Jean has no desire to stay in the country and work a farm for the rest of his life. He waits three years, until he is of age; and then he enlists in the military with fanciful images of service in his mind. Those images die a quick and bloody death when he is sent to Ishbal as part of the detachment accompanying the State Alchemists. If not for his subsequent meeting of Roy Mustang, he might have tried to leave the military altogether.
Years pass; he gradually forgets much of the alchemy he wasted six years of his life on. He hones his physical prowess instead, requesting and receiving extensive training beyond that which most average soldiers get; he is ever mindful of what he saw in Ishbal, and he feels it necessary to be able to defend himself as well as possible. He remembers the times he has been cornered weaponless, and trains further in unarmed combat; he remembers the times he was run down with nothing but a standard-issue knife with which to defend himself, and learns to fight with a knife. Raised as he was, he does not find the hard work tiresome. It is ingrained in him; he must put in effort before he will see results.
His smoking habit grows worse. In between training and his service to Mustang, he snags a few moments to himself to lounge outside in the sun and have a good smoke to calm his nerves.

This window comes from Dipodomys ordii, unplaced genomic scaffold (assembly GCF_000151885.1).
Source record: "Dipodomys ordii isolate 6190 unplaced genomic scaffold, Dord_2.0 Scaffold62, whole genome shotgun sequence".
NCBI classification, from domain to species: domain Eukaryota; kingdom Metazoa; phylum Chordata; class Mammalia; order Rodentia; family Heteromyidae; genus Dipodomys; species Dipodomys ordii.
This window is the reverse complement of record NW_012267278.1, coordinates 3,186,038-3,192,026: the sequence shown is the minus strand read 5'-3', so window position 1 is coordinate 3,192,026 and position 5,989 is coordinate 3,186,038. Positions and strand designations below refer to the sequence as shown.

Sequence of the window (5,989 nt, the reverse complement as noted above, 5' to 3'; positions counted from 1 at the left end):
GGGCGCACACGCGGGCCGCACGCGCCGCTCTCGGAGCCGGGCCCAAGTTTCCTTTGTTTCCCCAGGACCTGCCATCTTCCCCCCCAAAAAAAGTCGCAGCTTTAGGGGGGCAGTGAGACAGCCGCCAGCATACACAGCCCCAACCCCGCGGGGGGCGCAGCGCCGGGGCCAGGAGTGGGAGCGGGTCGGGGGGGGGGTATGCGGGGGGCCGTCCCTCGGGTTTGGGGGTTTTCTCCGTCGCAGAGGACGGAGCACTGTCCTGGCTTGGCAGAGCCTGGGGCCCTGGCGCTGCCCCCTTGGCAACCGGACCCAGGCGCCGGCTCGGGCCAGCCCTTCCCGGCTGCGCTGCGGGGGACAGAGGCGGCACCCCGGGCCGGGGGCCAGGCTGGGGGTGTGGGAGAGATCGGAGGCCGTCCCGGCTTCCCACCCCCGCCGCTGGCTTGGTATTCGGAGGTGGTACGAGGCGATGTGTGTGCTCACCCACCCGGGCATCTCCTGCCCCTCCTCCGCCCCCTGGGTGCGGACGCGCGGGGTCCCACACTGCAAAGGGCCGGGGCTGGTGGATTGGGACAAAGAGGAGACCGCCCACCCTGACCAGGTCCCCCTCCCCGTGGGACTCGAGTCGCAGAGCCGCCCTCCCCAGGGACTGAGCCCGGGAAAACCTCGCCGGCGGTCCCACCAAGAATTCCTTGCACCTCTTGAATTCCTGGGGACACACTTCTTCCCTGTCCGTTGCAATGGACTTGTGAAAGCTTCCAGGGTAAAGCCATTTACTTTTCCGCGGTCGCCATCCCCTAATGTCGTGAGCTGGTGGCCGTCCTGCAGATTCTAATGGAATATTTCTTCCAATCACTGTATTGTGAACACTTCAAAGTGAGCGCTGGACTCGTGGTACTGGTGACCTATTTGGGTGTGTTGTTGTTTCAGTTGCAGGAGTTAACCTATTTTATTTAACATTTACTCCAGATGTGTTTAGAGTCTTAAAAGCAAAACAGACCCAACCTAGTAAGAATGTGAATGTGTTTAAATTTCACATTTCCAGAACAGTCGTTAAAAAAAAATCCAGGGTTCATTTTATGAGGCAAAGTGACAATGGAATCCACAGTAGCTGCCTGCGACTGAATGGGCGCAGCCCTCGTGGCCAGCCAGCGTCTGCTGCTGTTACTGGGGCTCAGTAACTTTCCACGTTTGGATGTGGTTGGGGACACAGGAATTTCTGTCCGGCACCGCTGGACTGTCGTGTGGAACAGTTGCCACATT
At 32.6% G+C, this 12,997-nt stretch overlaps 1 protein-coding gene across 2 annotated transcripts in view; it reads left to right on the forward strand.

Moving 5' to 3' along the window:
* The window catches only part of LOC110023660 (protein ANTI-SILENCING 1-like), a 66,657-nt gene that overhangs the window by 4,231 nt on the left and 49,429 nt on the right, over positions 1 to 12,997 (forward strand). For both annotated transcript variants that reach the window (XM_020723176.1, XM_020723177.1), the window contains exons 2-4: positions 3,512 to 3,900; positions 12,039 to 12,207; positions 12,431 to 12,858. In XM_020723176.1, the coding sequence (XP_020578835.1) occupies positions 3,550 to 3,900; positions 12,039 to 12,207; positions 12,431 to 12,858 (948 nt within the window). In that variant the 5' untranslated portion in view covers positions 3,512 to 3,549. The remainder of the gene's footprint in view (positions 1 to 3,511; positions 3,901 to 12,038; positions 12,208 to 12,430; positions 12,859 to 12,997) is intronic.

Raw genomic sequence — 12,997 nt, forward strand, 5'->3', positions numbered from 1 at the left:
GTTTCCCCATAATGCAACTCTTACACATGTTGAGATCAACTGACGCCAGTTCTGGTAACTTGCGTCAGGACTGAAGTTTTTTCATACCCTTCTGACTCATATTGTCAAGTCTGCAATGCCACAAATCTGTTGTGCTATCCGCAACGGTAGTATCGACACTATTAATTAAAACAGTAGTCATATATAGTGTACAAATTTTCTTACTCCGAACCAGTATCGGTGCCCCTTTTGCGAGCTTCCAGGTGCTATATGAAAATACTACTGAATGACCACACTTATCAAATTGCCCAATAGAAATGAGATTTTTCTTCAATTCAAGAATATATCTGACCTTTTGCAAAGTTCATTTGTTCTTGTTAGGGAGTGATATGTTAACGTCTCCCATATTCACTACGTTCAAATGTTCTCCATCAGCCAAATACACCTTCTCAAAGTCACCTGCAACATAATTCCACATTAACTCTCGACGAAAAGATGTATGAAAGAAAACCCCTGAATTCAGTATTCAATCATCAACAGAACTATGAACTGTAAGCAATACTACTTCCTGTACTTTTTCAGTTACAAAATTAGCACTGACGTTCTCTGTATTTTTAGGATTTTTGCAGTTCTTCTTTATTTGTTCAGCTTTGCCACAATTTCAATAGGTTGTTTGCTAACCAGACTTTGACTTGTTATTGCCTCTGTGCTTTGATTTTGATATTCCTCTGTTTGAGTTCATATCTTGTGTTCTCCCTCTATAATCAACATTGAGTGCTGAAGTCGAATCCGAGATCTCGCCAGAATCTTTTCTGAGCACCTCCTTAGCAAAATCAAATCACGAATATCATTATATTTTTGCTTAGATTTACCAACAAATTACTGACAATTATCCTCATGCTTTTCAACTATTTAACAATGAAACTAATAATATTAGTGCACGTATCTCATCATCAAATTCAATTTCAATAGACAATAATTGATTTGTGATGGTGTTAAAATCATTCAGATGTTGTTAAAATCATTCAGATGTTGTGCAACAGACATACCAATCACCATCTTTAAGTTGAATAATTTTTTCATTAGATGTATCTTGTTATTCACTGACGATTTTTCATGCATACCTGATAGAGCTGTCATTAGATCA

Sometimes he forgets he ever even tried to dabble in alchemy; but he is reminded of it every so often, since he is stationed in Central. He occasionally visits his brother, when he is off duty and Michel is not too busy to see him. His brother works with one of the major hospitals of Central, alchemizing medicine and conducting independent research of his own.
His parents are sent a notification of Jean’s achievement when he is commissioned as an officer. He visits home at this time. His parents do not concern themselves with military affairs, but they have little fondness for this institution that kills so many young men. And so they are not certain how to react to either the news of his commission, or to Jean himself when he arrives on their doorstep. His mother frets over him the entire time he is home, while his father grumbles that if he’d just stayed home and tended to the farm he’d have a longer life expectancy. His little sister, at the age of twelve, is merely enamored of his uniform and thinks it ‘romantic.’
When his mother is not fretting over the possibility of her Jean being shot at, she is scolding him for his smoking habit. His little sister thought that romantic too, until the smoke seeped into her clothes.
His parents know precisely how to react to the accomplishments of their eldest son, however. They beam openly as they read his letters aloud. Therese tells Jean privately that she thinks his job is more exciting. Jean replies to her that it’s exciting until somebody gets shot in the head.
Therese is not discouraged by that answer. She asks him if he goes to fight often. He can see the naïveté in her eyes, and wonders if his own blue gaze looks jaded to her. He replies bluntly that he spends most of his time behind a desk these days.